Brief Fact Summary. Edward Andrews sought a re-determination from the Tax Court after the Commissioner did not allow him to deduct personal living expenses related to a second business. He lived and worked in Massachusetts building pools part of the year, and lived and worked racing and breeding horses in Florida during the rest of the year.
Synopsis of Rule of Law. Taxable income should not include the cost of producing that income.
Edward Andrews resided with his wife in Lynnfield, Massachusetts. He purchased in condominium in Pompano Beach, Florida to be used as a residence when in Florida on business. He sold the condominium because the neighborhood became unsafe and moved to a single family home in Lighthouse Point, Florida. He maintained a swimming pool business in Massachusetts and, during the off-season, raced and bred horses in Pompano, Florida. He used the Florida home as his residence when in Florida during the racing season. Andrews and his wife sought deduct travel expenses, including meals and costs, associated with the second home in Florida because they were “in the pursuit of a trade or business. The Commissioner did not allow the deduction and the Andrews’ filed suit seeking a re-determination. The Tax Court held that the Andrews were not “away from home” when the expenses were incurred.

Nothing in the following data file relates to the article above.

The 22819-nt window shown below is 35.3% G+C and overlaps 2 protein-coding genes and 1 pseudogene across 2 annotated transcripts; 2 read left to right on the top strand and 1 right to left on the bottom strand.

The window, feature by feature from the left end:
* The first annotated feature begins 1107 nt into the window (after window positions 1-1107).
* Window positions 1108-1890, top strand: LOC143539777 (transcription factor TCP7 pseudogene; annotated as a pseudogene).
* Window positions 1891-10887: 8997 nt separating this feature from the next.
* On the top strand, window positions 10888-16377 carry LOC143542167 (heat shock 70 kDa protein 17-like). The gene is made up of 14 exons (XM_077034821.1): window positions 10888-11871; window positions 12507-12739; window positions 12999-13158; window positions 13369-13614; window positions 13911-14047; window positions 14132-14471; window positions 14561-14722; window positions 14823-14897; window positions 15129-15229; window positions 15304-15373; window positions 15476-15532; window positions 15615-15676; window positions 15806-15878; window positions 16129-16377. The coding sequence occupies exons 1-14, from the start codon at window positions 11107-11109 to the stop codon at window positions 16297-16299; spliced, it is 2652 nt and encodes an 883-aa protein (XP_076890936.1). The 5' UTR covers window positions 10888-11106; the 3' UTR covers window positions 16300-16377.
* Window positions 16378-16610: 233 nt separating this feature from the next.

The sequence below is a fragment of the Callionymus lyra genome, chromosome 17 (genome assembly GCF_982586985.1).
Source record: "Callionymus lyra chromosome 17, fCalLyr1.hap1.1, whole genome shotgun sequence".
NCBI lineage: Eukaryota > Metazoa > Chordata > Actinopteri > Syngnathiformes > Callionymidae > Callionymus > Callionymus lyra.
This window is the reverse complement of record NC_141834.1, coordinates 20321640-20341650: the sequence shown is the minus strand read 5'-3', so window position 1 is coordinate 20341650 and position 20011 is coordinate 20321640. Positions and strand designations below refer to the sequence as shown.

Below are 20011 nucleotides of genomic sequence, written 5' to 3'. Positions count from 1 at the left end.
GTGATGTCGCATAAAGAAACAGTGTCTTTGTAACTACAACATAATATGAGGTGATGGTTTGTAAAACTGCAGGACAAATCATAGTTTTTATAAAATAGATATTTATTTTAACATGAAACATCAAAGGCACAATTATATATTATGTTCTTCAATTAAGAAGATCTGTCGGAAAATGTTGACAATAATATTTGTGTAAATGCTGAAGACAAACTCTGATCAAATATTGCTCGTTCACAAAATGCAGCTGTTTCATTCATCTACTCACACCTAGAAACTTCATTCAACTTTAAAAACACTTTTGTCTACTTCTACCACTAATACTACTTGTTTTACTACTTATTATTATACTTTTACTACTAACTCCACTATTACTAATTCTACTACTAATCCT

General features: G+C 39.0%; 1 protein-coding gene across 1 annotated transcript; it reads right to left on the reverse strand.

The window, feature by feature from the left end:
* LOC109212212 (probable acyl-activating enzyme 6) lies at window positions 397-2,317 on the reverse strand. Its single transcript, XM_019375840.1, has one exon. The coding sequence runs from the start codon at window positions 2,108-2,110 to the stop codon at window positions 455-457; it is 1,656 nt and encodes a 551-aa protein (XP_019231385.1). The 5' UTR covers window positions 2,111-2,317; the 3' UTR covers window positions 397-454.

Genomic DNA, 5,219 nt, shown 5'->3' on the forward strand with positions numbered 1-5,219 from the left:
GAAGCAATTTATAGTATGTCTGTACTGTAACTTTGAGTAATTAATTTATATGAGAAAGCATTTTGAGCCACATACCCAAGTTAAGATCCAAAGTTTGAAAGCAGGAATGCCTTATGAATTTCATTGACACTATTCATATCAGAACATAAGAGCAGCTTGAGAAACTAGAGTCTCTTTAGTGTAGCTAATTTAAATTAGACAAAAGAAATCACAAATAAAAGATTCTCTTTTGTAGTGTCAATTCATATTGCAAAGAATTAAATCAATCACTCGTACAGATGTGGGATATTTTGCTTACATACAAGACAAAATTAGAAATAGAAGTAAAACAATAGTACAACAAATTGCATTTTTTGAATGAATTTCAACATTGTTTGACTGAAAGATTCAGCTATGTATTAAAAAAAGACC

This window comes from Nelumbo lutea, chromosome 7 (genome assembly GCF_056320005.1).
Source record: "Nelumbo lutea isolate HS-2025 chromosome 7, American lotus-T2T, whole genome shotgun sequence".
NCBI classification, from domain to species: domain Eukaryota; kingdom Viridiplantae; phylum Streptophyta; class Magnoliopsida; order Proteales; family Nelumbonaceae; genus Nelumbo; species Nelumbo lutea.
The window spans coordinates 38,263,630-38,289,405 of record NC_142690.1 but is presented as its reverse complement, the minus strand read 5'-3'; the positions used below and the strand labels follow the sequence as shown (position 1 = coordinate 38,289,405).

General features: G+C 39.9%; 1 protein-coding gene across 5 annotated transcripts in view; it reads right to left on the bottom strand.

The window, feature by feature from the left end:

Issue. Did the Tax Court improperly affirm the disallowance of the expenses incurred in Florida by considering those to be personal expenses?
Held. Circuit Judge Campbell issued the opinion for the United States First Circuit Court of Appeals in vacating the ruling of the Tax Court, and holding that the living expenses incurred while on business at the Florida house should have been an allowable deduction.
Discussion. Points of Law - for Law School Success
The purpose of allowing the deduction of living expenses while a taxpayer is away from home is to mitigate the burden of the taxpayer who, because of the exigencies of his trade or business, must maintain two places of abode and thereby incur additional and duplicate living expenses. View Full Point of Law
The Court of Appeals found that duplicated living expenses caused by business may be deductible. Andrews was required to travel and incur personal living expenses because of a secondary employment, and those expenses were “a cost of producing income.”